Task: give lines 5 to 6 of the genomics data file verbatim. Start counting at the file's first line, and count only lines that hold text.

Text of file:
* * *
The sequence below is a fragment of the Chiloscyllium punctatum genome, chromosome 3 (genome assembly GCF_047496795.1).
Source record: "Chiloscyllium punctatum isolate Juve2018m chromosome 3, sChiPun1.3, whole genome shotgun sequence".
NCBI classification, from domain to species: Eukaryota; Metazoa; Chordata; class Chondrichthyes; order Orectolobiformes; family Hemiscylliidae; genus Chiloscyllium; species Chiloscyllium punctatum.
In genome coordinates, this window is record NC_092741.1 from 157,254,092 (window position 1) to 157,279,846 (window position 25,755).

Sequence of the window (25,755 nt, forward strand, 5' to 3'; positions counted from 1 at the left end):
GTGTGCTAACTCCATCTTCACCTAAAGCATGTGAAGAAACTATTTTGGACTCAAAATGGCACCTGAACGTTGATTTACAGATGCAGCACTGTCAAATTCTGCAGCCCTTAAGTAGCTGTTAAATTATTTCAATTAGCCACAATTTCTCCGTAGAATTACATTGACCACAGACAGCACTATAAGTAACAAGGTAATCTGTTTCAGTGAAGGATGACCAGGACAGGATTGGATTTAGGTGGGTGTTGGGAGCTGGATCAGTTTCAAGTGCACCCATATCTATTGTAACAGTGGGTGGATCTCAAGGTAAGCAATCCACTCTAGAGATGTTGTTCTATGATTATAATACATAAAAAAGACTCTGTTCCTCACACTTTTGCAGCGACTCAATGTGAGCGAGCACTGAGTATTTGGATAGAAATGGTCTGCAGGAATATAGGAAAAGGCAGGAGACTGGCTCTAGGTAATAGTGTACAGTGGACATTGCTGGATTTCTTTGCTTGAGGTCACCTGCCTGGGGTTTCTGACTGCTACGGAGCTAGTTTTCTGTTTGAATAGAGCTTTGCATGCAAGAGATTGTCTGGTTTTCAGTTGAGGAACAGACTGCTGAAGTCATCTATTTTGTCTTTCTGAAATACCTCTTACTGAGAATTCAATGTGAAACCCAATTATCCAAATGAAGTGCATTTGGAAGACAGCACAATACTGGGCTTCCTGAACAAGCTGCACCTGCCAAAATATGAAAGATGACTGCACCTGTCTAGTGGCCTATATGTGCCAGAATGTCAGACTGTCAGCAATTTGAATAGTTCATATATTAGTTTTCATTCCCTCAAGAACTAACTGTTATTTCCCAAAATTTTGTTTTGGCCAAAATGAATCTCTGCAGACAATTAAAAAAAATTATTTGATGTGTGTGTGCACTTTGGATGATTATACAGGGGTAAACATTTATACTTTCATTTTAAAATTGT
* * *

Sequence of the window (25,755 nt, forward strand, 5' to 3'; positions counted from 1 at the left end):
GTGTGCTAACTCCATCTTCACCTAAAGCATGTGAAGAAACTATTTTGGACTCAAAATGGCACCTGAACGTTGATTTACAGATGCAGCACTGTCAAATTCTGCAGCCCTTAAGTAGCTGTTAAATTATTTCAATTAGCCACAATTTCTCCGTAGAATTACATTGACCACAGACAGCACTATAAGTAACAAGGTAATCTGTTTCAGTGAAGGATGACCAGGACAGGATTGGATTTAGGTGGGTGTTGGGAGCTGGATCAGTTTCAAGTGCACCCATATCTATTGTAACAGTGGGTGGATCTCAAGGTAAGCAATCCACTCTAGAGATGTTGTTCTATGATTATAATACATAAAAAAGACTCTGTTCCTCACACTTTTGCAGCGACTCAATGTGAGCGAGCACTGAGTATTTGGATAGAAATGGTCTGCAGGAATATAGGAAAAGGCAGGAGACTGGCTCTAGGTAATAGTGTACAGTGGACATTGCTGGATTTCTTTGCTTGAGGTCACCTGCCTGGGGTTTCTGACTGCTACGGAGCTAGTTTTCTGTTTGAATAGAGCTTTGCATGCAAGAGATTGTCTGGTTTTCAGTTGAGGAACAGACTGCTGAAGTCATCTATTTTGTCTTTCTGAAATACCTCTTACTGAGAATTCAATGTGAAACCCAATTATCCAAATGAAGTGCATTTGGAAGACAGCACAATACTGGGCTTCCTGAACAAGCTGCACCTGCCAAAATATGAAAGATGACTGCACCTGTCTAGTGGCCTATATGTGCCAGAATGTCAGACTGTCAGCAATTTGAATAGTTCATATATTAGTTTTCATTCCCTCAAGAACTAACTGTTATTTCCCAAAATTTTGTTTTGGCCAAAATGAATCTCTGCAGACAATTAAAAAAAATTATTTGATGTGTGTGTGCACTTTGGATGATTATACAGGGGTAAACATTTATACTTTCATTTTAAAATTGT